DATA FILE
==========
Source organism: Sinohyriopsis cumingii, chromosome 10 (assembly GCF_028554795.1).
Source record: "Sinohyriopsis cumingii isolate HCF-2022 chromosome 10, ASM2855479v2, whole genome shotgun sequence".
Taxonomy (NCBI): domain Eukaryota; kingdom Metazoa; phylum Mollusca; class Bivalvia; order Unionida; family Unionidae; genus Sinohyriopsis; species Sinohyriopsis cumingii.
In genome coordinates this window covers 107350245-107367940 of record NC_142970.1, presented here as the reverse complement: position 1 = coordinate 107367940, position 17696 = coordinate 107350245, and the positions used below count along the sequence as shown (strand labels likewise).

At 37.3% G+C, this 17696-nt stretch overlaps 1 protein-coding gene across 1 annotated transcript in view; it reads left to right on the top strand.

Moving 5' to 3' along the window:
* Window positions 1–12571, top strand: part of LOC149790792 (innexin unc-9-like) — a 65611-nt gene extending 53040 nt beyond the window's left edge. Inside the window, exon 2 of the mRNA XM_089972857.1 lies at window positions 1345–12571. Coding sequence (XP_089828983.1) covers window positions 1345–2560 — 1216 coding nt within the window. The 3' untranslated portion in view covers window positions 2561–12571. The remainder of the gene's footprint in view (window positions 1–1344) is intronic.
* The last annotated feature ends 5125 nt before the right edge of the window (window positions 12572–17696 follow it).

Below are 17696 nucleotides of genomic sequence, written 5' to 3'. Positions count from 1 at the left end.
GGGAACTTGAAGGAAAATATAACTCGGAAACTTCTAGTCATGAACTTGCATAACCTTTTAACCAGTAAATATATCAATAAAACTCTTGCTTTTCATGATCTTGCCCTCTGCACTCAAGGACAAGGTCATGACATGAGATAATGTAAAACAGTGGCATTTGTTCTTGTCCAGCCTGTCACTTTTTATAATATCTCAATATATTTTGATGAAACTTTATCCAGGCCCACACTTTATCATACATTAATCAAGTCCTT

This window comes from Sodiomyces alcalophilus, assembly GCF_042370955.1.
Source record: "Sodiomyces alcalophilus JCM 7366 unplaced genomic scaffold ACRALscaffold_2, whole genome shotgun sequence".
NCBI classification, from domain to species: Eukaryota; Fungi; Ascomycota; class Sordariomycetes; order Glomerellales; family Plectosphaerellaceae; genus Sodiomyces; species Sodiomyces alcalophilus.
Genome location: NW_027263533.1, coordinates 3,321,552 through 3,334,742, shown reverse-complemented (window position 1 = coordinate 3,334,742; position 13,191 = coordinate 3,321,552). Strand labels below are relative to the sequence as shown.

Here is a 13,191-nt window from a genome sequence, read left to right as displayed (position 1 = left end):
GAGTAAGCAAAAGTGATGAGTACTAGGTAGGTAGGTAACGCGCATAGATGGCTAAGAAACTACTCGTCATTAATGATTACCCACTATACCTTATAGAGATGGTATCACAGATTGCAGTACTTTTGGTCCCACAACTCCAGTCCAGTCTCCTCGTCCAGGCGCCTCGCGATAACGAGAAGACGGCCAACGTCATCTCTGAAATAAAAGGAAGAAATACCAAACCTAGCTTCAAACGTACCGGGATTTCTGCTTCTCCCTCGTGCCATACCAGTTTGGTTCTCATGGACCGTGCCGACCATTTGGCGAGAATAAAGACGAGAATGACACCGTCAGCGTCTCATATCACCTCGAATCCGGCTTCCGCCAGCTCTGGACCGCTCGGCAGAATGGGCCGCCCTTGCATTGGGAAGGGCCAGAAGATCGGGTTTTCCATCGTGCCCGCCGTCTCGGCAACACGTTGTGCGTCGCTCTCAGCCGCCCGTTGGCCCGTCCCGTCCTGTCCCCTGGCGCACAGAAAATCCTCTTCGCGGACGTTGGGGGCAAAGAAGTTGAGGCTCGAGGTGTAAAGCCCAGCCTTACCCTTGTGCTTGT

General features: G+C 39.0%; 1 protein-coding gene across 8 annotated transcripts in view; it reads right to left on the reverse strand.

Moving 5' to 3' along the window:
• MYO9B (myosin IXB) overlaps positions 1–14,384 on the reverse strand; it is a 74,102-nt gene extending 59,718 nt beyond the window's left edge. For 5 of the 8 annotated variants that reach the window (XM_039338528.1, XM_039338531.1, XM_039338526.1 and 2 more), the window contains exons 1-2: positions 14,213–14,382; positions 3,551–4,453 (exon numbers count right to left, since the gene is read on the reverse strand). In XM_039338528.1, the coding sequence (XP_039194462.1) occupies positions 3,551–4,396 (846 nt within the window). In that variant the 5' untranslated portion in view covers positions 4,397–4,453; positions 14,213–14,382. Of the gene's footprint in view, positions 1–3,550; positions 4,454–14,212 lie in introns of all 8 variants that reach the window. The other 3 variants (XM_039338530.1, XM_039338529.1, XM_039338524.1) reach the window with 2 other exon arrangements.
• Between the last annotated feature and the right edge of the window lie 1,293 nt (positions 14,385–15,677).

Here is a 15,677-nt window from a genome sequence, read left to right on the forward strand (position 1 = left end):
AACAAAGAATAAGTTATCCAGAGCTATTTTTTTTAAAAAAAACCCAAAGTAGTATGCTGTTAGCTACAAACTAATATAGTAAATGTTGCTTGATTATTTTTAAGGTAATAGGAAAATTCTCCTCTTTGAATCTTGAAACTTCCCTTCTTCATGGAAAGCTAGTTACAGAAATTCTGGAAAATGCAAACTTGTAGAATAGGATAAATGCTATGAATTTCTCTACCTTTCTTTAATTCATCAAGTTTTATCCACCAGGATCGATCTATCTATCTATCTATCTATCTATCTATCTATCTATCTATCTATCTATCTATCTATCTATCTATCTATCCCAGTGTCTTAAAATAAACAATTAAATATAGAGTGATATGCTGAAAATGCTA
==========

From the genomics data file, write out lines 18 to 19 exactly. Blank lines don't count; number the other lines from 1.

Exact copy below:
Moving 5' to 3' along the window:
• MYO9B (myosin IXB) overlaps positions 1–14,384 on the reverse strand; it is a 74,102-nt gene extending 59,718 nt beyond the window's left edge. For 5 of the 8 annotated variants that reach the window (XM_039338528.1, XM_039338531.1, XM_039338526.1 and 2 more), the window contains exons 1-2: positions 14,213–14,382; positions 3,551–4,453 (exon numbers count right to left, since the gene is read on the reverse strand). In XM_039338528.1, the coding sequence (XP_039194462.1) occupies positions 3,551–4,396 (846 nt within the window). In that variant the 5' untranslated portion in view covers positions 4,397–4,453; positions 14,213–14,382. Of the gene's footprint in view, positions 1–3,550; positions 4,454–14,212 lie in introns of all 8 variants that reach the window. The other 3 variants (XM_039338530.1, XM_039338529.1, XM_039338524.1) reach the window with 2 other exon arrangements.